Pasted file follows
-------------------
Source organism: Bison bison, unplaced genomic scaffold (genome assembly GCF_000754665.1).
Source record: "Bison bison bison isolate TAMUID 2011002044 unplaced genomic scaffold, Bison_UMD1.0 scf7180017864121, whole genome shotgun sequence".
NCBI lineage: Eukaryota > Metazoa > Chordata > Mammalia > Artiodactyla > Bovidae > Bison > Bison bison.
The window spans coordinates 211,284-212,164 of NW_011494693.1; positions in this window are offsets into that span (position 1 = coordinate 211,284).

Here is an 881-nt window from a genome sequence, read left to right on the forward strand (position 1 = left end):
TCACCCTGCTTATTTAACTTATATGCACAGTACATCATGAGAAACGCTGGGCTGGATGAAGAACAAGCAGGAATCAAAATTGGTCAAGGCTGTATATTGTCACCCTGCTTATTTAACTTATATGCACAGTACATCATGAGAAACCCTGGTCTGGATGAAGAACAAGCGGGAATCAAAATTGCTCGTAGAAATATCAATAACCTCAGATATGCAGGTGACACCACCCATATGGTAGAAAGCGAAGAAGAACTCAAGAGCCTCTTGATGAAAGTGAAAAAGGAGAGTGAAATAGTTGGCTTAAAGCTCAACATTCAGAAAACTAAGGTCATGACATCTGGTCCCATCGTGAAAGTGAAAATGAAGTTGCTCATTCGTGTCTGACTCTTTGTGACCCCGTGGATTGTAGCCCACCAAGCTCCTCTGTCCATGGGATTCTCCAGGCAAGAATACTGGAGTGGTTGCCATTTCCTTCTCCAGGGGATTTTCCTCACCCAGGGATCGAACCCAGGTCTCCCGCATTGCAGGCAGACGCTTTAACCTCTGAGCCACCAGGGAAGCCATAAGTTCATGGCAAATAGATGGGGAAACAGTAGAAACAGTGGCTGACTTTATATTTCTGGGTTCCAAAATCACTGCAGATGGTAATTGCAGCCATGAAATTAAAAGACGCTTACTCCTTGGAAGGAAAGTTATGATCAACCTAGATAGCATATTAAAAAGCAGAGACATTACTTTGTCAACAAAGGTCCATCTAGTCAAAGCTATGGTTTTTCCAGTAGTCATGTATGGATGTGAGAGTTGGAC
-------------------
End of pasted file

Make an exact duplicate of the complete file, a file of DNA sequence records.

Source organism: Bison bison, unplaced genomic scaffold (genome assembly GCF_000754665.1).
Source record: "Bison bison bison isolate TAMUID 2011002044 unplaced genomic scaffold, Bison_UMD1.0 scf7180017864121, whole genome shotgun sequence".
NCBI lineage: Eukaryota > Metazoa > Chordata > Mammalia > Artiodactyla > Bovidae > Bison > Bison bison.
The window spans coordinates 211,284-212,164 of NW_011494693.1; positions in this window are offsets into that span (position 1 = coordinate 211,284).

Here is an 881-nt window from a genome sequence, read left to right on the forward strand (position 1 = left end):
TCACCCTGCTTATTTAACTTATATGCACAGTACATCATGAGAAACGCTGGGCTGGATGAAGAACAAGCAGGAATCAAAATTGGTCAAGGCTGTATATTGTCACCCTGCTTATTTAACTTATATGCACAGTACATCATGAGAAACCCTGGTCTGGATGAAGAACAAGCGGGAATCAAAATTGCTCGTAGAAATATCAATAACCTCAGATATGCAGGTGACACCACCCATATGGTAGAAAGCGAAGAAGAACTCAAGAGCCTCTTGATGAAAGTGAAAAAGGAGAGTGAAATAGTTGGCTTAAAGCTCAACATTCAGAAAACTAAGGTCATGACATCTGGTCCCATCGTGAAAGTGAAAATGAAGTTGCTCATTCGTGTCTGACTCTTTGTGACCCCGTGGATTGTAGCCCACCAAGCTCCTCTGTCCATGGGATTCTCCAGGCAAGAATACTGGAGTGGTTGCCATTTCCTTCTCCAGGGGATTTTCCTCACCCAGGGATCGAACCCAGGTCTCCCGCATTGCAGGCAGACGCTTTAACCTCTGAGCCACCAGGGAAGCCATAAGTTCATGGCAAATAGATGGGGAAACAGTAGAAACAGTGGCTGACTTTATATTTCTGGGTTCCAAAATCACTGCAGATGGTAATTGCAGCCATGAAATTAAAAGACGCTTACTCCTTGGAAGGAAAGTTATGATCAACCTAGATAGCATATTAAAAAGCAGAGACATTACTTTGTCAACAAAGGTCCATCTAGTCAAAGCTATGGTTTTTCCAGTAGTCATGTATGGATGTGAGAGTTGGAC